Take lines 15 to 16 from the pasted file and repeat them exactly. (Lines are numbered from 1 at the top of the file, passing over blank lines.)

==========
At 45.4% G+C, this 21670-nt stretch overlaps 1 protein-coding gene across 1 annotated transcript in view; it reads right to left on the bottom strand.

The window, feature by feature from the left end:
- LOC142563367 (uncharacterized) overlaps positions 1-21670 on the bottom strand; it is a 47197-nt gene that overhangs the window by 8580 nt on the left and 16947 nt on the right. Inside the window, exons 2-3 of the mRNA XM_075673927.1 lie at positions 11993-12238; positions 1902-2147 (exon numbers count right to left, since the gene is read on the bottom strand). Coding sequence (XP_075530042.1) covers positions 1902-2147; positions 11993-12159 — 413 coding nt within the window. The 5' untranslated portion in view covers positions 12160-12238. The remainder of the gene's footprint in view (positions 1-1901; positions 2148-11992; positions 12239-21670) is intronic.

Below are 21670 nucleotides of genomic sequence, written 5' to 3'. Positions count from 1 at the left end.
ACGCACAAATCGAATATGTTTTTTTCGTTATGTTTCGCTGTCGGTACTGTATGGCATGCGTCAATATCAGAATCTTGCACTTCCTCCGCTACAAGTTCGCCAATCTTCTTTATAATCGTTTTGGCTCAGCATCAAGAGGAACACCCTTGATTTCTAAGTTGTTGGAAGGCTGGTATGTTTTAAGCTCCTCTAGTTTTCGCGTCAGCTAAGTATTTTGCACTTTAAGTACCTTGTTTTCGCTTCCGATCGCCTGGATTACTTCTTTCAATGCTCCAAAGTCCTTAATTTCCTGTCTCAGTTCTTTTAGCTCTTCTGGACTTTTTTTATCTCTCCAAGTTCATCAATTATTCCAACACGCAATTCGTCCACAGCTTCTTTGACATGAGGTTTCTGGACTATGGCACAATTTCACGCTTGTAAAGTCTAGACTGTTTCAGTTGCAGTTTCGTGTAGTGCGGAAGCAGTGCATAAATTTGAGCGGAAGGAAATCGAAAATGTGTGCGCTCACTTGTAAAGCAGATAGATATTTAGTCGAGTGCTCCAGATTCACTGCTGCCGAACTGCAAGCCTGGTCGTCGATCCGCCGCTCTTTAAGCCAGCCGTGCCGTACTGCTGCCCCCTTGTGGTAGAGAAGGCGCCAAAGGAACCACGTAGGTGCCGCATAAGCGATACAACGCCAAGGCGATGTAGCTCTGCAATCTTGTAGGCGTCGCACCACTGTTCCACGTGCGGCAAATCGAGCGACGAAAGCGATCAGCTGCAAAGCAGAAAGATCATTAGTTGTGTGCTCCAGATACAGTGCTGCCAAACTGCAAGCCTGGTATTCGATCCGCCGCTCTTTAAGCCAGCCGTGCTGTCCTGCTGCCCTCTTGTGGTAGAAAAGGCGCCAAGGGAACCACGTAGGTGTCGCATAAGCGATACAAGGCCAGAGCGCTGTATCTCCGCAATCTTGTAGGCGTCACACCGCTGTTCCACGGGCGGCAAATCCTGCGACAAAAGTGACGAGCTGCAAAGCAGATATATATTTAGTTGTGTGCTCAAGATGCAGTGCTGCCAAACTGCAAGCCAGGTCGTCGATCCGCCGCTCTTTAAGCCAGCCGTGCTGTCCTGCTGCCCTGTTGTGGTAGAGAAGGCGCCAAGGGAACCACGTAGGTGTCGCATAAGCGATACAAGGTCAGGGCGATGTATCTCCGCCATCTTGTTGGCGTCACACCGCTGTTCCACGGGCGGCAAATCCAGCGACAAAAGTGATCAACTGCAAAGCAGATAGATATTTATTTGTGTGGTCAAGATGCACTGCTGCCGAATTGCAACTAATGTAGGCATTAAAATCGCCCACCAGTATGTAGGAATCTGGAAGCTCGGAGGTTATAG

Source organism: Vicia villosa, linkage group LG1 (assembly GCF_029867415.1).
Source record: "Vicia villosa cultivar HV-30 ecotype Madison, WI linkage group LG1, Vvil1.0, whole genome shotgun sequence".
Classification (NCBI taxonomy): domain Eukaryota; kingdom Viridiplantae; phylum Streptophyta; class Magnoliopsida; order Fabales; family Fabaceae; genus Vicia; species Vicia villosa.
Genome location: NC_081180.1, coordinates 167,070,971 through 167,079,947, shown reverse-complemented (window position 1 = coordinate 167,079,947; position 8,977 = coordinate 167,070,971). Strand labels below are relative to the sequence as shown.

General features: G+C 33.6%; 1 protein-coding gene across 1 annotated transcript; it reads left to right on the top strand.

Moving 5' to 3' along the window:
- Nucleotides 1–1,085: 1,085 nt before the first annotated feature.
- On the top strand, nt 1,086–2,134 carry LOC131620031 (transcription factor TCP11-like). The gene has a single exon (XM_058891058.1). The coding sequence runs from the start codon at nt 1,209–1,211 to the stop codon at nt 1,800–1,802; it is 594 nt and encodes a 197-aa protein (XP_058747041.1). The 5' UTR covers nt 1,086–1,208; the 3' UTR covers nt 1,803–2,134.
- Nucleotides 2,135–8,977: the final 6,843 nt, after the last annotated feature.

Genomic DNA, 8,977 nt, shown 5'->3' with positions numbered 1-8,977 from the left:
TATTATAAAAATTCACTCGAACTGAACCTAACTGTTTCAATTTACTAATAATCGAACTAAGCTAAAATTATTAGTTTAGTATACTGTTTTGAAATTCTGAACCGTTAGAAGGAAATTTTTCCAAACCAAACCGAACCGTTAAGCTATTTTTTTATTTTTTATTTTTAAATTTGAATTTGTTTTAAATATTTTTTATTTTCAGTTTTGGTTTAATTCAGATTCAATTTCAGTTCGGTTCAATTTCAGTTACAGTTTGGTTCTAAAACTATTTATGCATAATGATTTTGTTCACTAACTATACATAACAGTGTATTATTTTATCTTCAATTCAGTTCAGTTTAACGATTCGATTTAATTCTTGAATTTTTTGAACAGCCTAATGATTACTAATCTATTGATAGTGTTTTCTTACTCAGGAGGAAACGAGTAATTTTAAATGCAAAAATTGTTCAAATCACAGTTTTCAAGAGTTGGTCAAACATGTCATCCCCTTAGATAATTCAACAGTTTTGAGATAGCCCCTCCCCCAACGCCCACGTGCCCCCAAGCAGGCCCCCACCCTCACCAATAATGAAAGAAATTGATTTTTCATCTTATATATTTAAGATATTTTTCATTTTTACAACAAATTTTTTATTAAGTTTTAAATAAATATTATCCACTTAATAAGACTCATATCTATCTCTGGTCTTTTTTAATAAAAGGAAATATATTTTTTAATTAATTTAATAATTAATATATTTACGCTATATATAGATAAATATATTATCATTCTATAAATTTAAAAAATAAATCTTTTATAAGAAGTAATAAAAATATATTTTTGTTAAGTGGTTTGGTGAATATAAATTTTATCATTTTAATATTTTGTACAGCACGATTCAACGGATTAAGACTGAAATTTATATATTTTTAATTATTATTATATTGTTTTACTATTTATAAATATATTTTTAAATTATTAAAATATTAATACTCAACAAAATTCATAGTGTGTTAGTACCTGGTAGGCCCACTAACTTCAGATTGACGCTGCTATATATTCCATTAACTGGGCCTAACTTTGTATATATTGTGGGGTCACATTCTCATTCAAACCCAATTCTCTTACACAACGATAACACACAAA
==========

Genomic DNA, 8,977 nt, shown 5'->3' with positions numbered 1-8,977 from the left:
TATTATAAAAATTCACTCGAACTGAACCTAACTGTTTCAATTTACTAATAATCGAACTAAGCTAAAATTATTAGTTTAGTATACTGTTTTGAAATTCTGAACCGTTAGAAGGAAATTTTTCCAAACCAAACCGAACCGTTAAGCTATTTTTTTATTTTTTATTTTTAAATTTGAATTTGTTTTAAATATTTTTTATTTTCAGTTTTGGTTTAATTCAGATTCAATTTCAGTTCGGTTCAATTTCAGTTACAGTTTGGTTCTAAAACTATTTATGCATAATGATTTTGTTCACTAACTATACATAACAGTGTATTATTTTATCTTCAATTCAGTTCAGTTTAACGATTCGATTTAATTCTTGAATTTTTTGAACAGCCTAATGATTACTAATCTATTGATAGTGTTTTCTTACTCAGGAGGAAACGAGTAATTTTAAATGCAAAAATTGTTCAAATCACAGTTTTCAAGAGTTGGTCAAACATGTCATCCCCTTAGATAATTCAACAGTTTTGAGATAGCCCCTCCCCCAACGCCCACGTGCCCCCAAGCAGGCCCCCACCCTCACCAATAATGAAAGAAATTGATTTTTCATCTTATATATTTAAGATATTTTTCATTTTTACAACAAATTTTTTATTAAGTTTTAAATAAATATTATCCACTTAATAAGACTCATATCTATCTCTGGTCTTTTTTAATAAAAGGAAATATATTTTTTAATTAATTTAATAATTAATATATTTACGCTATATATAGATAAATATATTATCATTCTATAAATTTAAAAAATAAATCTTTTATAAGAAGTAATAAAAATATATTTTTGTTAAGTGGTTTGGTGAATATAAATTTTATCATTTTAATATTTTGTACAGCACGATTCAACGGATTAAGACTGAAATTTATATATTTTTAATTATTATTATATTGTTTTACTATTTATAAATATATTTTTAAATTATTAAAATATTAATACTCAACAAAATTCATAGTGTGTTAGTACCTGGTAGGCCCACTAACTTCAGATTGACGCTGCTATATATTCCATTAACTGGGCCTAACTTTGTATATATTGTGGGGTCACATTCTCATTCAAACCCAATTCTCTTACACAACGATAACACACAAA